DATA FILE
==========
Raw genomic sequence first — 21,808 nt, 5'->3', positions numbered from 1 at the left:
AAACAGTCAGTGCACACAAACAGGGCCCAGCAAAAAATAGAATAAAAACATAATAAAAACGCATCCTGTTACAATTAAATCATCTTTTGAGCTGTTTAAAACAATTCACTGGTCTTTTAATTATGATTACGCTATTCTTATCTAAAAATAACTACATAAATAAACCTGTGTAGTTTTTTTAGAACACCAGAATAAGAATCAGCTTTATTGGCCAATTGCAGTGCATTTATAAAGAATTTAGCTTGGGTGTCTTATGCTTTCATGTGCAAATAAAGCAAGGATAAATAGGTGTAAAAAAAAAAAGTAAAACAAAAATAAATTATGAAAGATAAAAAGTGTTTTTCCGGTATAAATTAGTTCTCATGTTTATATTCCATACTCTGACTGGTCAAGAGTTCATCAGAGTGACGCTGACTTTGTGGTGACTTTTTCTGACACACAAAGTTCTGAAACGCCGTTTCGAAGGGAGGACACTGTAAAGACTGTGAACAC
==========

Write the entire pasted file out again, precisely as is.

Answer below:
Raw genomic sequence first — 21,808 nt, 5'->3', positions numbered from 1 at the left:
AAACAGTCAGTGCACACAAACAGGGCCCAGCAAAAAATAGAATAAAAACATAATAAAAACGCATCCTGTTACAATTAAATCATCTTTTGAGCTGTTTAAAACAATTCACTGGTCTTTTAATTATGATTACGCTATTCTTATCTAAAAATAACTACATAAATAAACCTGTGTAGTTTTTTTAGAACACCAGAATAAGAATCAGCTTTATTGGCCAATTGCAGTGCATTTATAAAGAATTTAGCTTGGGTGTCTTATGCTTTCATGTGCAAATAAAGCAAGGATAAATAGGTGTAAAAAAAAAAAGTAAAACAAAAATAAATTATGAAAGATAAAAAGTGTTTTTCCGGTATAAATTAGTTCTCATGTTTATATTCCATACTCTGACTGGTCAAGAGTTCATCAGAGTGACGCTGACTTTGTGGTGACTTTTTCTGACACACAAAGTTCTGAAACGCCGTTTCGAAGGGAGGACACTGTAAAGACTGTGAACAC